Like most elements of negotiation, it might go either way. If you're some fresh out of high school Janitor, you'll have a hard time negotiating for personal projects. If you're one of a handful of people with a certain skillset, then companies will be happy to cater to far more outlandish demands.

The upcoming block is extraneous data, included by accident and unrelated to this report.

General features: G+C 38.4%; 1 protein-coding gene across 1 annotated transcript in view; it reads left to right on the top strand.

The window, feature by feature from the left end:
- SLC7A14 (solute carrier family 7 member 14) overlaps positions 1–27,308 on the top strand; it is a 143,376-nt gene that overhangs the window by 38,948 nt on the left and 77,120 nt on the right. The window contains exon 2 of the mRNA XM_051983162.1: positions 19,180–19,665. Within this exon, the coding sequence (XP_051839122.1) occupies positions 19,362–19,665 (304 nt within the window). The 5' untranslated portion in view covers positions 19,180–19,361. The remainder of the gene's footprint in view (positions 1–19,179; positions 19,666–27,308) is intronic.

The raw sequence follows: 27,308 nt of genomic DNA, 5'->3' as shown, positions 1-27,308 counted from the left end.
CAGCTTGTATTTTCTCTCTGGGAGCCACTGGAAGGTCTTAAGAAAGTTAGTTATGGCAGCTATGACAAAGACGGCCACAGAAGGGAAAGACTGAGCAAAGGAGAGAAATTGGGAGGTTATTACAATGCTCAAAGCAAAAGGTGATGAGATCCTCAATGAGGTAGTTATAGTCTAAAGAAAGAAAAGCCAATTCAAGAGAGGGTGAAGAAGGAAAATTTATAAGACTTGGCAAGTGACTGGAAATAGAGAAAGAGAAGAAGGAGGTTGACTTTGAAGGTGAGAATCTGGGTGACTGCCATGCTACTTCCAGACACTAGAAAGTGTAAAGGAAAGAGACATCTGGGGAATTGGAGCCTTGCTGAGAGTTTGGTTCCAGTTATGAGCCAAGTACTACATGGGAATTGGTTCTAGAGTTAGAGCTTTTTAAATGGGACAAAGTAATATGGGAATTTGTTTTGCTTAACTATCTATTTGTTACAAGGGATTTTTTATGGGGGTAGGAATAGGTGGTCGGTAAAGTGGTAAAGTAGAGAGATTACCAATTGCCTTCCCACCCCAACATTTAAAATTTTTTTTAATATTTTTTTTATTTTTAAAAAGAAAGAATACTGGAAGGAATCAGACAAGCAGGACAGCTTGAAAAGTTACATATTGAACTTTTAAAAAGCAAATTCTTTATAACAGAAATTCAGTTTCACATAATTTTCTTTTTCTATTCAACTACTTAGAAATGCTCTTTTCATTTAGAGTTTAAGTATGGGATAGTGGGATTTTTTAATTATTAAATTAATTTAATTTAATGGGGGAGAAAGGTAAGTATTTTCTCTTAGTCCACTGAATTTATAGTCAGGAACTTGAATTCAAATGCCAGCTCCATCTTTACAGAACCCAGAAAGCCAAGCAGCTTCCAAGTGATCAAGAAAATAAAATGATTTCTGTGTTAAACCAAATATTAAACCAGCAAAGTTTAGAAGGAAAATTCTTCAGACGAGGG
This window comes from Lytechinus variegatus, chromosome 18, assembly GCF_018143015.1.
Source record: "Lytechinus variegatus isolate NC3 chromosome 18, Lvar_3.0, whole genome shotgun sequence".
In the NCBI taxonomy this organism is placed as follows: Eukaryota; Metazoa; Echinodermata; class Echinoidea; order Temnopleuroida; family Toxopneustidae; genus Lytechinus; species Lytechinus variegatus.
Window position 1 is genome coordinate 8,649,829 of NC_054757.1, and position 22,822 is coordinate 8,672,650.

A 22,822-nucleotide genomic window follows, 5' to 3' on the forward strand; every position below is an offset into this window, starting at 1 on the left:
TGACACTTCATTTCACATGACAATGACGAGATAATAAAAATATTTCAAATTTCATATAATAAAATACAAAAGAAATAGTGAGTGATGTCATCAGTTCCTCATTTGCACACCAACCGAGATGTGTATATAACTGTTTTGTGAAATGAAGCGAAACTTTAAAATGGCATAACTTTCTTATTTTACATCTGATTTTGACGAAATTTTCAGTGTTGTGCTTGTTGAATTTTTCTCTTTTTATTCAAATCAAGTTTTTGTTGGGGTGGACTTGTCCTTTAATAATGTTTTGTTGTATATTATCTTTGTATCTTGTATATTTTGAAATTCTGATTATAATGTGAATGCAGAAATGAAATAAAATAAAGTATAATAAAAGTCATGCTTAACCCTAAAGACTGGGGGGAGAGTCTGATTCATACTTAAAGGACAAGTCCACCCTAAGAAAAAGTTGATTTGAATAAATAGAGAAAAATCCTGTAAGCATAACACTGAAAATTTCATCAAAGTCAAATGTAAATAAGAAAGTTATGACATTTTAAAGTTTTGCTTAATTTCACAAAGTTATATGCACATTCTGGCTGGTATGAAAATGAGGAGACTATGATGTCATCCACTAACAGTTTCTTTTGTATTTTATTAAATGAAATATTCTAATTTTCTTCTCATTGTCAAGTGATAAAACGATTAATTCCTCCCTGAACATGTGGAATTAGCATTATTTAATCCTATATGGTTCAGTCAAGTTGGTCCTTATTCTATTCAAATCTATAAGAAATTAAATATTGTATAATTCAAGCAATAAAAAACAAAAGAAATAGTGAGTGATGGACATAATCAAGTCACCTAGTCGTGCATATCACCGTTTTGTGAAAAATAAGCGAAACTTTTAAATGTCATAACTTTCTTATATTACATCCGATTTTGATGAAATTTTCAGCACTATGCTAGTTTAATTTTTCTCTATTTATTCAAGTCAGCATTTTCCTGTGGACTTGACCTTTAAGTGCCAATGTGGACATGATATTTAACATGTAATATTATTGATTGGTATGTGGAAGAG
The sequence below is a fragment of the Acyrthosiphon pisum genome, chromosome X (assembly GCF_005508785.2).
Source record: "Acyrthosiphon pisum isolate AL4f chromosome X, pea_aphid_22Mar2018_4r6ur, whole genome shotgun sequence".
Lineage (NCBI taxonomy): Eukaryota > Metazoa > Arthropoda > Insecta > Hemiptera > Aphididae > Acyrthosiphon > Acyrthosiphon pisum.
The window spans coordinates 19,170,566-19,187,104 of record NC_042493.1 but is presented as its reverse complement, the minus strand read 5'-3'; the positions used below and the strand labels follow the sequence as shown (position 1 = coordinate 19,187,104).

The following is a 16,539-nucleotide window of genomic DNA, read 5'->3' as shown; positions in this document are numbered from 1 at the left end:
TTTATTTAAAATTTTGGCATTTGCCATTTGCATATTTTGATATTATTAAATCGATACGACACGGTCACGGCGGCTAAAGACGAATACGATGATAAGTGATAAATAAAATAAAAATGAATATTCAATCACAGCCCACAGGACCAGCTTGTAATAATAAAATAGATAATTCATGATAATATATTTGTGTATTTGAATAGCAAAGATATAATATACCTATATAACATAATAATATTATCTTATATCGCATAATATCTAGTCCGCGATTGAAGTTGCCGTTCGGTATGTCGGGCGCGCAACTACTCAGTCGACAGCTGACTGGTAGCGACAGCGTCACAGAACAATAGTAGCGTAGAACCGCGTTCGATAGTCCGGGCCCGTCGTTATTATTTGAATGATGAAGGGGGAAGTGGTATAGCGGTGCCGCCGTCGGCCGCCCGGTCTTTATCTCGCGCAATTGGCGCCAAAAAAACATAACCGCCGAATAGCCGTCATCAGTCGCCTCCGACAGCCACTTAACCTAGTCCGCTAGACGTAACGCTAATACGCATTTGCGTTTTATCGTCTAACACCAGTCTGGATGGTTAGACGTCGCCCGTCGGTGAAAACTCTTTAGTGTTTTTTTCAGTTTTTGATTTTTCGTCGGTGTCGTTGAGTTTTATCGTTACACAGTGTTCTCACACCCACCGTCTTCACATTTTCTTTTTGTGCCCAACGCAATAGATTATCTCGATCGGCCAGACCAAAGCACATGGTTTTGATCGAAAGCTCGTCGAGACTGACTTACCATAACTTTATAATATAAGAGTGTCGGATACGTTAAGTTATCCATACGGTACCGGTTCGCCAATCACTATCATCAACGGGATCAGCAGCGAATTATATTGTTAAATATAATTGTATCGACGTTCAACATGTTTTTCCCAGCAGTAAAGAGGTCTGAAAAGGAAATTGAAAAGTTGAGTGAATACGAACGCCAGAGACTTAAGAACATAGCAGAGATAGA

In my experience, this sort of thing isn't common. Training is often already handled by the company, and (contractually) treating you specially isn't worth the minor benefit of your increased value/productivity. Some companies see that sort of thing as something you should do on your own. And not a few companies simply won't negotiate, since paying the lawyers to validate the contract is more time/money than finding another acceptable candidate (who is happy not negotiating).